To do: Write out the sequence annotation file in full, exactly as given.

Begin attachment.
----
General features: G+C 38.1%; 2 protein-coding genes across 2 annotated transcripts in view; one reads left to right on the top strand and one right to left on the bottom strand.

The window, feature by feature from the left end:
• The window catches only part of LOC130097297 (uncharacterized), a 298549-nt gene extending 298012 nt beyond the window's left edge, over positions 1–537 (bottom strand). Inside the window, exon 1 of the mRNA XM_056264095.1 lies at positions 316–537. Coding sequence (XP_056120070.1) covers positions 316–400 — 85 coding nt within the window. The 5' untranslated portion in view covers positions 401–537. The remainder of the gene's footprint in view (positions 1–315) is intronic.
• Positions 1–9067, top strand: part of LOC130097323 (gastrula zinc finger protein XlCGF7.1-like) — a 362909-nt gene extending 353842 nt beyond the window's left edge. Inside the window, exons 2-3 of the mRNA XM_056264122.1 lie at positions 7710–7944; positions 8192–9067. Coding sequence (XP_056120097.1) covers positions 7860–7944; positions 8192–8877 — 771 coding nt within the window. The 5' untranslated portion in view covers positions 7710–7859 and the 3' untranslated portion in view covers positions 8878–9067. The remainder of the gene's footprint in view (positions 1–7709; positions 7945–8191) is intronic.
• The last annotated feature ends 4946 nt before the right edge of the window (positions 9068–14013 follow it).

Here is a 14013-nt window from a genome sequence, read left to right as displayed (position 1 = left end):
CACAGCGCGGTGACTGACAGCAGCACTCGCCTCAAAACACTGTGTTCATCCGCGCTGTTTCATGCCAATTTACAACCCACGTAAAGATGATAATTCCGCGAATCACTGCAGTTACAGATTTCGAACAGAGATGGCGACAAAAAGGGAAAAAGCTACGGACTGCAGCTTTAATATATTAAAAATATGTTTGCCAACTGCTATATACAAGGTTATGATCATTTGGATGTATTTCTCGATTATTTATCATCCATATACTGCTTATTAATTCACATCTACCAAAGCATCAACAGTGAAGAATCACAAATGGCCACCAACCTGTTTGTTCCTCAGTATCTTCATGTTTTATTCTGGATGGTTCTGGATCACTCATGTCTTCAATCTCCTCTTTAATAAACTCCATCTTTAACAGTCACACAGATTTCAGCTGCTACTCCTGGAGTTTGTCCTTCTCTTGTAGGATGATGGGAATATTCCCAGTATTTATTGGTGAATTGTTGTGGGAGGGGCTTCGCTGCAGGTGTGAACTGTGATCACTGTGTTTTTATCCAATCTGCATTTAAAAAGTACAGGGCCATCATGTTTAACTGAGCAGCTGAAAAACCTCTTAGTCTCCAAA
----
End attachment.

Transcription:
General features: G+C 38.1%; 2 protein-coding genes across 2 annotated transcripts in view; one reads left to right on the top strand and one right to left on the bottom strand.

The window, feature by feature from the left end:
• The window catches only part of LOC130097297 (uncharacterized), a 298549-nt gene extending 298012 nt beyond the window's left edge, over positions 1–537 (bottom strand). Inside the window, exon 1 of the mRNA XM_056264095.1 lies at positions 316–537. Coding sequence (XP_056120070.1) covers positions 316–400 — 85 coding nt within the window. The 5' untranslated portion in view covers positions 401–537. The remainder of the gene's footprint in view (positions 1–315) is intronic.
• Positions 1–9067, top strand: part of LOC130097323 (gastrula zinc finger protein XlCGF7.1-like) — a 362909-nt gene extending 353842 nt beyond the window's left edge. Inside the window, exons 2-3 of the mRNA XM_056264122.1 lie at positions 7710–7944; positions 8192–9067. Coding sequence (XP_056120097.1) covers positions 7860–7944; positions 8192–8877 — 771 coding nt within the window. The 5' untranslated portion in view covers positions 7710–7859 and the 3' untranslated portion in view covers positions 8878–9067. The remainder of the gene's footprint in view (positions 1–7709; positions 7945–8191) is intronic.
• The last annotated feature ends 4946 nt before the right edge of the window (positions 9068–14013 follow it).

Here is a 14013-nt window from a genome sequence, read left to right as displayed (position 1 = left end):
CACAGCGCGGTGACTGACAGCAGCACTCGCCTCAAAACACTGTGTTCATCCGCGCTGTTTCATGCCAATTTACAACCCACGTAAAGATGATAATTCCGCGAATCACTGCAGTTACAGATTTCGAACAGAGATGGCGACAAAAAGGGAAAAAGCTACGGACTGCAGCTTTAATATATTAAAAATATGTTTGCCAACTGCTATATACAAGGTTATGATCATTTGGATGTATTTCTCGATTATTTATCATCCATATACTGCTTATTAATTCACATCTACCAAAGCATCAACAGTGAAGAATCACAAATGGCCACCAACCTGTTTGTTCCTCAGTATCTTCATGTTTTATTCTGGATGGTTCTGGATCACTCATGTCTTCAATCTCCTCTTTAATAAACTCCATCTTTAACAGTCACACAGATTTCAGCTGCTACTCCTGGAGTTTGTCCTTCTCTTGTAGGATGATGGGAATATTCCCAGTATTTATTGGTGAATTGTTGTGGGAGGGGCTTCGCTGCAGGTGTGAACTGTGATCACTGTGTTTTTATCCAATCTGCATTTAAAAAGTACAGGGCCATCATGTTTAACTGAGCAGCTGAAAAACCTCTTAGTCTCCAAA